Shoppers look for bargains at the Citade
Robyn Beck  /  AFP - Getty Images
Shoppers look for bargains at the Citadel Outlets in Los Angeles last month. The latest retail sales data show only a modest start to the key holiday shopping season.
By John W. Schoen Senior Producer
updated 12/1/2005 2:57:58 PM ET 2005-12-01T19:57:58

Despite a recent drop in gas prices and a rise in consumer confidence, the holiday shopping season is off to a shaky start for retailers. Though shoppers turned out in force over the Thanksgiving weekend to snatch up heavily-promoted bargains, stores had a harder time moving full-priced goods. 

And with interest rates rising and consumers still hurting from a recent surge in gasoline prices, retailers will be under continued pressure to mark down merchandise to keep their cash registers busy.

“Things are improving, but I still think that consumers are being careful with their shopping,” said Madison Riley, a strategist at Kurt Salmon Associates. “The holiday season won’t be a disaster. It will be solid, but it won’t be a home run.”

Wal-Mart, the world’s largest retailer, set the pace for November sales with a relatively strong 4.3 percent increase in so-called “same store” results (which factor out gains from stores open less than a year.) But to get that increase, the company launched its holiday ad campaign Nov. 1  – the earliest in its history.

The campaign touted “door buster” specials, slashing prices on limited supplies of toys and electronics on “Black Friday,” the day after Thanksgiving. Laptop computers priced at less than $400 sold out quickly.

Wal-Mart's aggressive price-cutting may have contributed to a weaker performance by rival discounter Target, which posted a 2.6 percent sales gain for November. The chain had expected to post a 4- to 6-percent increase, but last month the company cut that estimate in half as the Thanksgiving weekend approached.

Retailers that were timid with bargains didn’t fare well.

“You had the huge Black Friday and the day after, and if you were not discounting on Black Friday, you did not have a great month,” Eric Beder, a retail analyst at Brean Murray, Carret, told CNBC.

Cost-conscious consumers also favored discount chains like Costco, which posted a 6 percent gain for November, over department stores like Federated, which said sales dropped 3.4 percent compared to last November. Kohl's Corp. said sales fell 0.1 percent, missing Wall Street forecasts, but Thanksgiving weekend sales were strong. J.C. Penny, which offered heavy Thanksgiving weekend discounts, bucked the trend with a strong sales increase for the month.

“Overall, department stores took it on the chin,” said Ken Perkins, president of Retail Metrics LLC, a research firm in Swampscott, Mass.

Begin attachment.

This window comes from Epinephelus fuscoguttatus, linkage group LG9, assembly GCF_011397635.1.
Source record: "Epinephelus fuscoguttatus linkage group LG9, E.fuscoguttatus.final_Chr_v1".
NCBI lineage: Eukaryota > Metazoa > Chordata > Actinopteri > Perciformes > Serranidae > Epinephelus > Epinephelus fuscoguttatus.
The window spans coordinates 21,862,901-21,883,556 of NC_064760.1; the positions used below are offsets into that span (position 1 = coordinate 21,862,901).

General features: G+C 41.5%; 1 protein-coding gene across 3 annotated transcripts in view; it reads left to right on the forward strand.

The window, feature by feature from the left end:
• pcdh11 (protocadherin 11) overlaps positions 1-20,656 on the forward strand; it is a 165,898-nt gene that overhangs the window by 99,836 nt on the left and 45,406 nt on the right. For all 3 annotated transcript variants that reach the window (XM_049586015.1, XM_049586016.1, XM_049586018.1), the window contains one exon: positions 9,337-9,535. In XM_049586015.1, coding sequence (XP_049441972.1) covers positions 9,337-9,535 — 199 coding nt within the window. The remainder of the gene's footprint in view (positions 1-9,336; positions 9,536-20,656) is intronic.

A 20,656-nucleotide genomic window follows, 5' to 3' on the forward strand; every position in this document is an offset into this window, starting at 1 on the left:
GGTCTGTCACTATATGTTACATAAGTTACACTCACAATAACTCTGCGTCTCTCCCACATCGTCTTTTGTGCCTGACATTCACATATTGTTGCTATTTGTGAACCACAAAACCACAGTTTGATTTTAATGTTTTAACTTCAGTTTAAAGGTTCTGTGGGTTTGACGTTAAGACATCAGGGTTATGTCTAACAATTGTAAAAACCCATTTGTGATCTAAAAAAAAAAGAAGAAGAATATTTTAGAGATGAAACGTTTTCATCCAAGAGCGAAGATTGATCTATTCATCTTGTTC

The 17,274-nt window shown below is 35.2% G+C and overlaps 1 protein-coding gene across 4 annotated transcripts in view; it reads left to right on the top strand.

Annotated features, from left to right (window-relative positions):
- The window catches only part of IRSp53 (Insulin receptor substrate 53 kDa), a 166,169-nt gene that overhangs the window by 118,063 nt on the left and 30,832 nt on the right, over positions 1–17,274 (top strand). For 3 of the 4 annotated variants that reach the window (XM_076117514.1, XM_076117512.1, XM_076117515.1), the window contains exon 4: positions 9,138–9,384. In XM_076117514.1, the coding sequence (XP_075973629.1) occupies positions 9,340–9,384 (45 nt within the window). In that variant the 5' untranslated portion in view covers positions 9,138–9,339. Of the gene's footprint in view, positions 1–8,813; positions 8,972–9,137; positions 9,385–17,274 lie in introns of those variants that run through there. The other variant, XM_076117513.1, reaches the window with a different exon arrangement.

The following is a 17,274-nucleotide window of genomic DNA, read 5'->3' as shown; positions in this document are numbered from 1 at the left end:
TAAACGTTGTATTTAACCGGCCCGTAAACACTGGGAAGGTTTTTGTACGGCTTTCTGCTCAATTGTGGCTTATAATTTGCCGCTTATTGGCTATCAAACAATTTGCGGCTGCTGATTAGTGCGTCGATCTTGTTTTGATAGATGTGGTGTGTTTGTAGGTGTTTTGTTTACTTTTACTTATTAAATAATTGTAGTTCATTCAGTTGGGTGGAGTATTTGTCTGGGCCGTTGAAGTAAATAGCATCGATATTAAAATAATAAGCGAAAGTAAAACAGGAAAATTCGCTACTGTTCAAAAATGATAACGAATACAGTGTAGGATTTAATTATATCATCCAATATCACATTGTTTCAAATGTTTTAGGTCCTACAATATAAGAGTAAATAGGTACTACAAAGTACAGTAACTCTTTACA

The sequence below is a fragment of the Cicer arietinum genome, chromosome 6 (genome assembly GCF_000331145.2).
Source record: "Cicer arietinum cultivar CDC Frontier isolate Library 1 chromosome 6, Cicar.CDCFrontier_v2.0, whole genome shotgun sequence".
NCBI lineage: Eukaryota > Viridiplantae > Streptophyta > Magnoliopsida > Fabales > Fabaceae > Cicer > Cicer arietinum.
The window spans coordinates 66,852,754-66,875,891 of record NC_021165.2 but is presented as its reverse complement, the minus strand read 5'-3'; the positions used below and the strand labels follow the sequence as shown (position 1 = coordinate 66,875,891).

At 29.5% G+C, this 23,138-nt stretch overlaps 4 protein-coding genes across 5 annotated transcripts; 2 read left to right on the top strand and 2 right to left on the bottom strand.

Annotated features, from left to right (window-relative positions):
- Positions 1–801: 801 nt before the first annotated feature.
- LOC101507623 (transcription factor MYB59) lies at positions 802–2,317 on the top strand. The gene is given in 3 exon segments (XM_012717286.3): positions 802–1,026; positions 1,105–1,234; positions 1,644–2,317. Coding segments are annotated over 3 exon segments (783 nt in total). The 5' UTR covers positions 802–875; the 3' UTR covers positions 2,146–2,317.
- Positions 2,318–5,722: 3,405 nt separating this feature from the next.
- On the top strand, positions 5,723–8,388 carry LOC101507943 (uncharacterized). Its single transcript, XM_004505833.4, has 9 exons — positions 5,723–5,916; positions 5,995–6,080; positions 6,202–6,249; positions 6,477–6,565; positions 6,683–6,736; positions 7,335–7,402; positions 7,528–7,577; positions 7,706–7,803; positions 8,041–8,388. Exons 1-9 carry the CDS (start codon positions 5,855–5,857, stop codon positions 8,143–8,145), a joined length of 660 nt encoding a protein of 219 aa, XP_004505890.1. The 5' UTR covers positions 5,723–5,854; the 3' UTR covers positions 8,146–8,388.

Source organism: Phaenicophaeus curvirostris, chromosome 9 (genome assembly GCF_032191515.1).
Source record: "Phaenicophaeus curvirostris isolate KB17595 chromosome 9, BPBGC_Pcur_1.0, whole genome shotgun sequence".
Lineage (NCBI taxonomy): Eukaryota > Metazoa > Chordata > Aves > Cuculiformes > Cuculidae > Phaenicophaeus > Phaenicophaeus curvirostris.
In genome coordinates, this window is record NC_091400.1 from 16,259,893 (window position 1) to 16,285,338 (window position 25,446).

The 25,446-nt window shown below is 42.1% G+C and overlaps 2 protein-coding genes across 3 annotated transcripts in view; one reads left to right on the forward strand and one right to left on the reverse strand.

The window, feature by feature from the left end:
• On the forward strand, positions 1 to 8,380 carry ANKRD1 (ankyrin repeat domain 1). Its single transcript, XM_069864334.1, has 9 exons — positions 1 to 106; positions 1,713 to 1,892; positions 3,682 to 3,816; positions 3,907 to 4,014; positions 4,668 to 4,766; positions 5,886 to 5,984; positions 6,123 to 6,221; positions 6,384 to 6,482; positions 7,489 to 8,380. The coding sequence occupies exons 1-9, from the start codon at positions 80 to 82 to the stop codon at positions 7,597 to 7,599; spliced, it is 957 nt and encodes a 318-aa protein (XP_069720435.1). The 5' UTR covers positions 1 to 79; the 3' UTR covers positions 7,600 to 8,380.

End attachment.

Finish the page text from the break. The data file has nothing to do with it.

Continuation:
Analysts said the overall numbers for November were hurt by warm weather early in the month, which tends to dampen demand for the winter clothing stocked on store shelves. But some clothing stores apparently have better fashion sense than others.

Limited Brands Inc., which owns Victoria's Secret and Bath & Bodyworks, posted a 5 percent sales gain, more than double what analysts had expected. But Gap Inc., which has been undergoing a fashion makeover, reported a 4 percent drop.

Among teen clothing retailers, American Eagle Outfitters posted sales growth well below Wall Street expectations, and slashed its fourth-quarter profit forecast. But rival Aeropostale, which offered half-off merchandise throughout the store, saw its sales jumped 7.3 percent, well above expectations.

Despite the big Thanksgiving weekend turnout, there are signs Black Friday’s momentum may be fading. Wal-Mart is predicting more modest gains of 2 to 4 percent in December, a sign that shoppers’ enthusiasm may wane without continued rock-bottom pricing. (Wal-Mart has also said that its December results may be diluted by a continued increase in sales of gift cards, which shift some holiday shopping into January.)

But if the current shopping season follows the traditional pattern, consumers will likely hold out for price cuts as the shopping season winds down. Some analysts say shoppers have come to expect last-minute markdowns, and, as in years past, will likely hold back for traditional year-end sales.

Shopping on the Web has have gotten off to a stronger start. But Web retailers have also been offering heavy price cuts and free shipping to get budget conscious consumers to go online.

For the month of November, online spending was up 24 percent to $7.93 billion, according to ComScore. The research firm reported that spending was strongest for video game consoles, apparel, consumer electronics and home and garden, such as kitchen appliances and patio furniture.

Online auctioneer eBay has rolled out a major ad campaign, and printed up a slick catalog of popular items that shoppers can find on the site. L.L. Bean began offering free shipping in October with no minimum purchase. Toys R Us Inc., which provides free shipping on orders of $50 or more, is offering buy-one-get-one-free promotions.

Jupiter Research is projecting online sales to increase 18 percent to $26 billion in November and December, compared to last year's 22 percent. Forrester Research says online sales will grow 25 percent, compared to last year's 30 percent, to $18 billion.   

Reuters and The Associated Press contributed to this report.


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